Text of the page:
Bowl & Dice Game

Published on April 21, 2014 by Carol

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Game image compliments of Waaban Aki Crafting

The dice game has innumerable variations across North America. This traditional game is called Hubbub in southern New England. The game described in the 1600s includes five or six small dice which are tossed in a wooden bowl or basket. The game is accompanied by sticks or beans for scoring. Dice were usually carved from bone or antler, in some versions plum or peach pits were used. Dice were engraved, burned and polished or painted to distinguish one side from the other when they are tossed.

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The dice game was often played in a large gaming house or arbor made from poles set in the ground and covered with tree boughs. Natives of New England played this game in the 1600s for great stakes. Animal skins and furs, kettles, knives, axes were set out and huge stores of strung wampum were hung from the arbor poles.

Elements of reciprocal exchange is demonstrated in traditional gaming of Native Americans in southern New England. Money in this dice game was gambled away, but was probably won back again, in subsequent games. The dice game provoked great celebration and shouthing… with cheering ‘hub hub hub’… hence the name hubbub for the game. Entire villages sometimes wagered against other villages over the two individuals chosen to play the game.

How to play “Wa’lade hama’gan”, a Penobscot bowl and dice game:

The object of the game is to acquire as many sticks as possible and then bankrupt your opponent. Play takes place in three phases. In the first phase players try to accumulate as many sticks as possible in a primary pile. In the second phase (known as drifting) players attempt to move as many pieces to a second pile (known as the treasure pile). Sticks in the treasure pile have increased value against sticks in the opponent’s pile. The third and final phase of the game occurs when one player has sufficient markers in the second pile to bankrupt the opponent. During the course of play, markers are awarded when a “roll” of five or six of the dice come up as the same color (either brown or white). Players alternate casting the dice or lightly banging the bottom of the bowl. This version of the game requires 6 dice, 56 Narrow Sticks, 4 Flat Sticks, and 1 Crooked Stick (Speck 1976).

Beginning the game (First Phase)

At the beginning of play all small counters are placed in a central pile. For each successful roll of the dice a player is awarded counting sticks.

When a player rolls a 5 alike then he/she is awarded 3 of the narrow sticks from the central pile and gets to roll again. If a second five alike is thrown the player receives 9 round sticks. If the player throws three consecutive 5 alike rolls then he/she is awarded a flat stick.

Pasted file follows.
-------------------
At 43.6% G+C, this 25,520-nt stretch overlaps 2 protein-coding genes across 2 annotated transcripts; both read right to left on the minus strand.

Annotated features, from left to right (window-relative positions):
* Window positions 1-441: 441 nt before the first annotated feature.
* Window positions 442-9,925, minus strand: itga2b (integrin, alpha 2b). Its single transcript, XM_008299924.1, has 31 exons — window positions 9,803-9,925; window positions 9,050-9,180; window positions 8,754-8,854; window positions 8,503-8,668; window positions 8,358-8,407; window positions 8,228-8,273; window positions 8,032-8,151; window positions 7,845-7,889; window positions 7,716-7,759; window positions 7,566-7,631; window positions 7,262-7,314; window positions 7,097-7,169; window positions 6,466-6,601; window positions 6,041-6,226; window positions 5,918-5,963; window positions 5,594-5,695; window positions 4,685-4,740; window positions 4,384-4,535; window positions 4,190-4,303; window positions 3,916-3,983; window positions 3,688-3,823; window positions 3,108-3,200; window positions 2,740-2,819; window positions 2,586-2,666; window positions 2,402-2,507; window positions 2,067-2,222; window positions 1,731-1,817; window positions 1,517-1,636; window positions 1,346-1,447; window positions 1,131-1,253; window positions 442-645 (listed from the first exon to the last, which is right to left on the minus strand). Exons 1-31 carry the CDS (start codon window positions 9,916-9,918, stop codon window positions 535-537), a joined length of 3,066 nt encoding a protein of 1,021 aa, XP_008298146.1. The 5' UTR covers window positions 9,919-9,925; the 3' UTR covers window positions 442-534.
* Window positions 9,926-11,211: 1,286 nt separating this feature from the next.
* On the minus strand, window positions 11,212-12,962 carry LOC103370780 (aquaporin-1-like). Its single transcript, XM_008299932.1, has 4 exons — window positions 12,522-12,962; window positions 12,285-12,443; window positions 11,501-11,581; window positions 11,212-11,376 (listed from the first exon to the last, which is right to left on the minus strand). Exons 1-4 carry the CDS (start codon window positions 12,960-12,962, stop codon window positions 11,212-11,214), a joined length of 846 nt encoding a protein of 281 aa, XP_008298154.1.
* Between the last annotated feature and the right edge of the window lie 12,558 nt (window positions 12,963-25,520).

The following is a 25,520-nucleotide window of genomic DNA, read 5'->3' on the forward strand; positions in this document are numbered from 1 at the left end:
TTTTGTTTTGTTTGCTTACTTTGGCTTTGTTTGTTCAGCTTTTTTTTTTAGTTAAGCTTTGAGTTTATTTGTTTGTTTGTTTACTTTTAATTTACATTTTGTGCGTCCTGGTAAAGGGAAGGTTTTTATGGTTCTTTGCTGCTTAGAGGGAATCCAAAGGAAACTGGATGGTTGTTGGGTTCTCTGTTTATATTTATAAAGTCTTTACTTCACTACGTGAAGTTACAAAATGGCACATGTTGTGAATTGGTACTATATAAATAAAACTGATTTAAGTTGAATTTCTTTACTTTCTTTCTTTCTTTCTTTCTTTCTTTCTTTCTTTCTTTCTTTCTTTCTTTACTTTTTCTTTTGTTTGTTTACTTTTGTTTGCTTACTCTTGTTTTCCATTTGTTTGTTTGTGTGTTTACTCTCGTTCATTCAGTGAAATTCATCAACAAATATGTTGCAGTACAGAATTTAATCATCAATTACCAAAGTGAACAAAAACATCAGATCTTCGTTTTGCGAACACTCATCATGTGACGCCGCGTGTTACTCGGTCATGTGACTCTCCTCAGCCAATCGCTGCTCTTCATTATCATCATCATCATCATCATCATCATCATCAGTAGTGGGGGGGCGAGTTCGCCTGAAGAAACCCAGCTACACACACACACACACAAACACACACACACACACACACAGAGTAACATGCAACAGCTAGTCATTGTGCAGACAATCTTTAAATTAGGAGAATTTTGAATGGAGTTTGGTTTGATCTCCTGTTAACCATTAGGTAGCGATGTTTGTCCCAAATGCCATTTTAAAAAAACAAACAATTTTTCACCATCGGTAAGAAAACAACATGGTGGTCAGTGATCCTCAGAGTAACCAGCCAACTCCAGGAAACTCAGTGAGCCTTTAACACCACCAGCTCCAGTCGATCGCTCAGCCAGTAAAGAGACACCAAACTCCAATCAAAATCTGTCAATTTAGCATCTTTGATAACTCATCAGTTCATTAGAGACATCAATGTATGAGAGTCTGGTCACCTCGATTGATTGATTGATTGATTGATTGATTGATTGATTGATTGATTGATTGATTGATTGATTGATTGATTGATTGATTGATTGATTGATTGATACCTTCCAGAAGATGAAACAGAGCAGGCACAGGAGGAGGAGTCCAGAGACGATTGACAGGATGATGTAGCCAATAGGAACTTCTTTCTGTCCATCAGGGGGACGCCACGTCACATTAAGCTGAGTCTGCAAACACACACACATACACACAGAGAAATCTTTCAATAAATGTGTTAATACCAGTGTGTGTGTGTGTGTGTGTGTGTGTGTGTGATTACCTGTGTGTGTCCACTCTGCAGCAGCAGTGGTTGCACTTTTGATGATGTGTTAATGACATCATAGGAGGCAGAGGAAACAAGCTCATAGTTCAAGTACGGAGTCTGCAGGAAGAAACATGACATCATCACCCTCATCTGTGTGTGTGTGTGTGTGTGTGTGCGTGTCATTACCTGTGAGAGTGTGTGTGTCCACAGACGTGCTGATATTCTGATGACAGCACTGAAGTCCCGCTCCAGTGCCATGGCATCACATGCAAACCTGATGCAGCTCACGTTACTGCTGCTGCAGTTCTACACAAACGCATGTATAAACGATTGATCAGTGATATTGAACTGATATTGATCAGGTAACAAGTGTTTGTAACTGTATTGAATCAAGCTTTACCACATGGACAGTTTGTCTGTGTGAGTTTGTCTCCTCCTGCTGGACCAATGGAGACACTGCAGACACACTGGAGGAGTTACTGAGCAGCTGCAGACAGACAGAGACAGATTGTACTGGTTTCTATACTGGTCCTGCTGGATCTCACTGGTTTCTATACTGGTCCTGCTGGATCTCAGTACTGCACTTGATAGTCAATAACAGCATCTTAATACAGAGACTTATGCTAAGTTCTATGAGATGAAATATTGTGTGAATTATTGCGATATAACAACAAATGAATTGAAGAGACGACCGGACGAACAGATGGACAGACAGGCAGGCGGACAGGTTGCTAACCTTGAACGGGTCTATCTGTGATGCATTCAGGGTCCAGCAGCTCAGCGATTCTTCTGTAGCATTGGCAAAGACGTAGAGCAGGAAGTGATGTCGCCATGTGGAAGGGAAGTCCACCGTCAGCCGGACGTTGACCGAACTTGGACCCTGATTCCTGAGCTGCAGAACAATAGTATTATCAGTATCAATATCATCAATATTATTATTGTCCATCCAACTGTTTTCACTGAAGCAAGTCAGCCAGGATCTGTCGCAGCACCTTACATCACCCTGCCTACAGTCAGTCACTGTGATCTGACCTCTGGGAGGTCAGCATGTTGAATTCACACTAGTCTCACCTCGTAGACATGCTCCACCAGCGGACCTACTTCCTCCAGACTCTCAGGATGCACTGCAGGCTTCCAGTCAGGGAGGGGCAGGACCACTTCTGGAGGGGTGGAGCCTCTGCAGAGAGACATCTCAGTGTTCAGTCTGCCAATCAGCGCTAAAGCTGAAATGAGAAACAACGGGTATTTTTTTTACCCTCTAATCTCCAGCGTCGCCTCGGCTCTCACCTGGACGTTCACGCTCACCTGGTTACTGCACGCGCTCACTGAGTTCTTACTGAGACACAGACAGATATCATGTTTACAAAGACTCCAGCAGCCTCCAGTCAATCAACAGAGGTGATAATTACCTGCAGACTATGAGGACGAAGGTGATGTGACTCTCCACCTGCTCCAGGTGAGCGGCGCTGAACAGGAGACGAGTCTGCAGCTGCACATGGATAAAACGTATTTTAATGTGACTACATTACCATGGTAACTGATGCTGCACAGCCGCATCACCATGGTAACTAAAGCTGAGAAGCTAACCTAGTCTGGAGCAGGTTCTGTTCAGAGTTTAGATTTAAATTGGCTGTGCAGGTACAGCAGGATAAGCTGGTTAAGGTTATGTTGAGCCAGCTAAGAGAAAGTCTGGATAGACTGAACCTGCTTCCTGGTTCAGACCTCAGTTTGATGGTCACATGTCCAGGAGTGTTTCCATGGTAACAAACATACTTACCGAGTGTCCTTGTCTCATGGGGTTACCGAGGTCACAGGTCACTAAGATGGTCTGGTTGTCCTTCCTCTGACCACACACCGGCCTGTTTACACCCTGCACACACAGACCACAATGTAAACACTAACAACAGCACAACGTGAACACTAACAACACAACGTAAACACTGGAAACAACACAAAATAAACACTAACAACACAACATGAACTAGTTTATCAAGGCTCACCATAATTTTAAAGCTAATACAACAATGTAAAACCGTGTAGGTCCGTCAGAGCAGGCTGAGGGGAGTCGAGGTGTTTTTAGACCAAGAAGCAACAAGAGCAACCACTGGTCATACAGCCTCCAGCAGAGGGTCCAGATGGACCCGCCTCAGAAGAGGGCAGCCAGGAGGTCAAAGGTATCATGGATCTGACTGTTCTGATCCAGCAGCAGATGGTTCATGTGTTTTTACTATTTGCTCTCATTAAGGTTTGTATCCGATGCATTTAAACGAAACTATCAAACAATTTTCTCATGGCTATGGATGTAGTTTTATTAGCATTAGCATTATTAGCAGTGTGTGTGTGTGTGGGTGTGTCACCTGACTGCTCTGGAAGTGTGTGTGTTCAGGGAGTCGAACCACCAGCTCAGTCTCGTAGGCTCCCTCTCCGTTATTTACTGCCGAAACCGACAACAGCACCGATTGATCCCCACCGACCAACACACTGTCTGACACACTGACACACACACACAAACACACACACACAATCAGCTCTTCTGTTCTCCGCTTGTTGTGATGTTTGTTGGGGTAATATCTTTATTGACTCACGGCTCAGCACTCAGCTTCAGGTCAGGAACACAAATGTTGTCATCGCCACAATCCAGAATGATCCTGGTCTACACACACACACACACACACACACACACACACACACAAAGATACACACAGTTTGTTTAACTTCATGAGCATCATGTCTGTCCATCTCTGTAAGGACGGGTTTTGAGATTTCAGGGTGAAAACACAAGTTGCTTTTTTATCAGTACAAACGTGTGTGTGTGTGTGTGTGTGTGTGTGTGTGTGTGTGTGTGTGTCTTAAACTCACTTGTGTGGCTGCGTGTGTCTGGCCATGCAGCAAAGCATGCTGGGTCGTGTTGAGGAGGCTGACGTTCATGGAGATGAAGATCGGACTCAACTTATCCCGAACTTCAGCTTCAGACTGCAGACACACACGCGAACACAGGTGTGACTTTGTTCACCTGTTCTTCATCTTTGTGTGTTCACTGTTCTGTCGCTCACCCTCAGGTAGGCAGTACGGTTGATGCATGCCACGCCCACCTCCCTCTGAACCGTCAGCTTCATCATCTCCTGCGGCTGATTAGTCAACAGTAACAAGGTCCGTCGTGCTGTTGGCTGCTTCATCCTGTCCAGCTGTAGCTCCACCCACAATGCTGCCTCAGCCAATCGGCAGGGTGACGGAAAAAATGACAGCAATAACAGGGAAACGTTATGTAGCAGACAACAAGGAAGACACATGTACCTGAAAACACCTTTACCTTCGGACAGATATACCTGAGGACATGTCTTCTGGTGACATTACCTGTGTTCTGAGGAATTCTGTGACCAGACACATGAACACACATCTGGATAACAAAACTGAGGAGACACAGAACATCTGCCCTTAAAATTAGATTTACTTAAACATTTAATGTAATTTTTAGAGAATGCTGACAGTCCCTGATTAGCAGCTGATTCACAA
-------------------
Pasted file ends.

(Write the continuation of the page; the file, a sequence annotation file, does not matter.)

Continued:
When a player rolls a 6 alike then one flat stick is awarded and the player gets to roll again. If a second consecutive 6 alike is rolled then the player is awarded two flat sticks. If a third consecutive 6 alike is rolled then the player is awarded three flat sticks.

Players take turns casting dice until all of the counters are used up. The last stick to be awarded is the “Crooked stick”. This piece has the value of one small counter, and the winner of the crooked stick is awarded two small sticks from the pile of the opponent.

Drifting (Second Phase)

When the crooked stick has been won the game enters a new phase called “drifting”. Players continue to roll dice as before, only now when a 5 alike is thrown the player moves a stick from the pile he or she has won and places it in a second pile.

This second pile is known as the treasure or debt pile and becomes important in the final tally of the game. The goal at this point is to get as many pieces from the first pile to the second pile. For each stick put in the treasure (second) pile, your opponent owes you 4 sticks from their first pile.

For two consecutive 5 alike throws the player puts three narrow sticks into the treasure pile. For three consecutive 5 alike throws the player puts 1 flat stick into the treasure pile.

For a 6 alike roll the player places a narrow stick into a third pile. This stick is called the “Governor” or the “Chief”, and is worth 4 of the opponents second pile sticks or either one flat stick or 16 narrow sticks from their first pile.

Ending the Game: Paying Up (Third Phase)

When one player has a big treasure (second) pile and believes they can bankrupt the opponent the game enters the final phase. When this happens you challenge the opponent to pay up according to the values mentioned above and in the following tables. If the opponent pays up all their markers but is in possession of the crooked stick they get three final throws. If these last throws are either all 5 alike or 6 alike the opponent wins.

Source: Nativetech Unabridged
Based on the collective work of, © 2015 Native American Encyclopedia.
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